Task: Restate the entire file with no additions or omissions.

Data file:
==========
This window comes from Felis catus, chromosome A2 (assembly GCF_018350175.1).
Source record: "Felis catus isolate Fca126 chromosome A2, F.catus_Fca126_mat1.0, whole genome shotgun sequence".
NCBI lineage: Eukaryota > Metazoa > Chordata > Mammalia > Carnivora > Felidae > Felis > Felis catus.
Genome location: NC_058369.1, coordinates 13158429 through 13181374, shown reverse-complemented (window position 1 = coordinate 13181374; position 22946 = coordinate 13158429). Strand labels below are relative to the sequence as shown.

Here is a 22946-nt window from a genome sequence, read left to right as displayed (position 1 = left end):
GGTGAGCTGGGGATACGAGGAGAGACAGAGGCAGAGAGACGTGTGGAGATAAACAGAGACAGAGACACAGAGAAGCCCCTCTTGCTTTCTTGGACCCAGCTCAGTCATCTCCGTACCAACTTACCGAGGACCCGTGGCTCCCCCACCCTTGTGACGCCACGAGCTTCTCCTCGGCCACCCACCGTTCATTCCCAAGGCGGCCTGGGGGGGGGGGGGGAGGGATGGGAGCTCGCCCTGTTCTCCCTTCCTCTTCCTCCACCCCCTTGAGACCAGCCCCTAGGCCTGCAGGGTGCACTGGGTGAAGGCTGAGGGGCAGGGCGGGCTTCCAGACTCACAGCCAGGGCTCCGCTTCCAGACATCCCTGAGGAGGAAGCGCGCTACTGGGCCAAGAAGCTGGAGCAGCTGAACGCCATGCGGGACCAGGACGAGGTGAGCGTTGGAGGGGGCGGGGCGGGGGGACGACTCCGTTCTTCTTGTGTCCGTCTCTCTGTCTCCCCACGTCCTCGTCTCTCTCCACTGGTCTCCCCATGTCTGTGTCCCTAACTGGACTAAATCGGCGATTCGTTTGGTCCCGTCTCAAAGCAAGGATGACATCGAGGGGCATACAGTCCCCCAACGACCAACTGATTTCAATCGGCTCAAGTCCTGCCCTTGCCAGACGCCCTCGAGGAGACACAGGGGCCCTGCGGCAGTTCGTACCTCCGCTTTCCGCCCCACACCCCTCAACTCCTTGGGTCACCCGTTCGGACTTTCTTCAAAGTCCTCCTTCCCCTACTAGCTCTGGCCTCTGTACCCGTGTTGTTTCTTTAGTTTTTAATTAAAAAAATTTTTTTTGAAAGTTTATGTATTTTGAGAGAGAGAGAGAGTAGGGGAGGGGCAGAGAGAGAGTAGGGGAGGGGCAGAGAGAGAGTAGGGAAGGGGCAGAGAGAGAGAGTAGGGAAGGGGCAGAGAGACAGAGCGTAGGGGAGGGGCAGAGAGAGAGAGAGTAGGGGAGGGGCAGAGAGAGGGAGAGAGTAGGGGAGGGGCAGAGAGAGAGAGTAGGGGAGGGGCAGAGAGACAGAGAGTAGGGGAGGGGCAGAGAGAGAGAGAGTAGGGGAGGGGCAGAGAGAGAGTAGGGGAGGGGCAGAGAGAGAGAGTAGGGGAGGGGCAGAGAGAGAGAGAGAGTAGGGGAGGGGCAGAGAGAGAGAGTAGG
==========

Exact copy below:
This window comes from Felis catus, chromosome A2 (assembly GCF_018350175.1).
Source record: "Felis catus isolate Fca126 chromosome A2, F.catus_Fca126_mat1.0, whole genome shotgun sequence".
NCBI lineage: Eukaryota > Metazoa > Chordata > Mammalia > Carnivora > Felidae > Felis > Felis catus.
Genome location: NC_058369.1, coordinates 13158429 through 13181374, shown reverse-complemented (window position 1 = coordinate 13181374; position 22946 = coordinate 13158429). Strand labels below are relative to the sequence as shown.

Here is a 22946-nt window from a genome sequence, read left to right as displayed (position 1 = left end):
GGTGAGCTGGGGATACGAGGAGAGACAGAGGCAGAGAGACGTGTGGAGATAAACAGAGACAGAGACACAGAGAAGCCCCTCTTGCTTTCTTGGACCCAGCTCAGTCATCTCCGTACCAACTTACCGAGGACCCGTGGCTCCCCCACCCTTGTGACGCCACGAGCTTCTCCTCGGCCACCCACCGTTCATTCCCAAGGCGGCCTGGGGGGGGGGGGGGAGGGATGGGAGCTCGCCCTGTTCTCCCTTCCTCTTCCTCCACCCCCTTGAGACCAGCCCCTAGGCCTGCAGGGTGCACTGGGTGAAGGCTGAGGGGCAGGGCGGGCTTCCAGACTCACAGCCAGGGCTCCGCTTCCAGACATCCCTGAGGAGGAAGCGCGCTACTGGGCCAAGAAGCTGGAGCAGCTGAACGCCATGCGGGACCAGGACGAGGTGAGCGTTGGAGGGGGCGGGGCGGGGGGACGACTCCGTTCTTCTTGTGTCCGTCTCTCTGTCTCCCCACGTCCTCGTCTCTCTCCACTGGTCTCCCCATGTCTGTGTCCCTAACTGGACTAAATCGGCGATTCGTTTGGTCCCGTCTCAAAGCAAGGATGACATCGAGGGGCATACAGTCCCCCAACGACCAACTGATTTCAATCGGCTCAAGTCCTGCCCTTGCCAGACGCCCTCGAGGAGACACAGGGGCCCTGCGGCAGTTCGTACCTCCGCTTTCCGCCCCACACCCCTCAACTCCTTGGGTCACCCGTTCGGACTTTCTTCAAAGTCCTCCTTCCCCTACTAGCTCTGGCCTCTGTACCCGTGTTGTTTCTTTAGTTTTTAATTAAAAAAATTTTTTTTGAAAGTTTATGTATTTTGAGAGAGAGAGAGAGTAGGGGAGGGGCAGAGAGAGAGTAGGGGAGGGGCAGAGAGAGAGTAGGGAAGGGGCAGAGAGAGAGAGTAGGGAAGGGGCAGAGAGACAGAGCGTAGGGGAGGGGCAGAGAGAGAGAGAGTAGGGGAGGGGCAGAGAGAGGGAGAGAGTAGGGGAGGGGCAGAGAGAGAGAGTAGGGGAGGGGCAGAGAGACAGAGAGTAGGGGAGGGGCAGAGAGAGAGAGAGTAGGGGAGGGGCAGAGAGAGAGTAGGGGAGGGGCAGAGAGAGAGAGTAGGGGAGGGGCAGAGAGAGAGAGAGAGTAGGGGAGGGGCAGAGAGAGAGAGTAGG